When I first visited Sofie for three days in October, 2017, I just wanted to make one portrait together with her mother. But after I met her, and I got into the world at her family’s farm in Eilenstedt, Germany, it became clear that I wanted to make a series about her, her family and living with Down syndrome.
I have a feeling that in society people have a slightly guarded attitude towards people with Down syndrome. I had done a project about mothers of children with the condition before — that was the cause of my first visit, actually — and it erased the clichés from my head: I knew how every human experiencing life this way is as unique as anyone else. Yet we rarely see them that way. So I photographed Sofie like anyone else. I wanted to bring her personality closer to the viewer — to show that she can have the same feelings, the same longing for love and security, as each of us do.
Sofie, like unfortunately many people with Down syndrome, can’t speak well. But she and I don’t care much about it when we take pictures and spend time together. We’ve come to understand one another.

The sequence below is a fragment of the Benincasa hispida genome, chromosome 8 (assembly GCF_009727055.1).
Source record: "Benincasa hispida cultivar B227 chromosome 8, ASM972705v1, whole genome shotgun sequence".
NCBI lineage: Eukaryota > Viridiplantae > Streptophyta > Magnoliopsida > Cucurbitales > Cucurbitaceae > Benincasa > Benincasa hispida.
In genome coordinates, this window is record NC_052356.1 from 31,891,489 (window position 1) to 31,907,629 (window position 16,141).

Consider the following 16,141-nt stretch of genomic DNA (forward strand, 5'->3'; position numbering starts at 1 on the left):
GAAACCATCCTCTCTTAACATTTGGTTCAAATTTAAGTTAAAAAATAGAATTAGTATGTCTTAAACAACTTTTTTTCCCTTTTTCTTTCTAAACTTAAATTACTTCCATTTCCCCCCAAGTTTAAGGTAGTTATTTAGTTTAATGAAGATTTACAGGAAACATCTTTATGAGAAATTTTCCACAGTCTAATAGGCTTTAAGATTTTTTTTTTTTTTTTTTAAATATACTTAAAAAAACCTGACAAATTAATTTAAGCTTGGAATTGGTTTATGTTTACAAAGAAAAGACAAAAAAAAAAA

One of my favorite images is “Sofie with cigarette.” It was a cold and windy morning, and we were walking through the garden. Suddenly, Sofie took a cigarette, stood proudly in front of me, and said to me, “mach Foto” — Take a photo. In this moment, she was self-confident, strong and loving life. This was the human being hiding behind the shy Sofie, showing the strong woman she wants to be. I know it’s her favorite photo, too.
But every picture shows a different side of her. Sometimes, she is a child. Sometimes, she is a woman, longing for love. Sometimes she breaks from everything and is in her own world. She is a shy person, but at other times, she is very confident.
I hope these pictures are relatable. In many situations, Sofie is just like any other young woman — experiencing first loves and sorrows at or before age 19. But I also hope they inspire people to reflect on Sofie’s unique way of interacting with the world.
I have now visited Sofie about eight times, including as recently as this February. Every time, I learn something more. She feels the same things as we do, but, I find, sometimes more intensely. I’ve seen her happy as well as terribly sad. The feelings of the people she is close to and loves are important to her, as is how they relate to her. But she also finds joy in simple things and is free from social pressure. She doesn’t seem to think at all about what others think of her. She is able to separate herself from the day-to-day. In that way, I believe she’s freer than we are.
Snezhana von Büdingen is a photographer based in Cologne, Germany.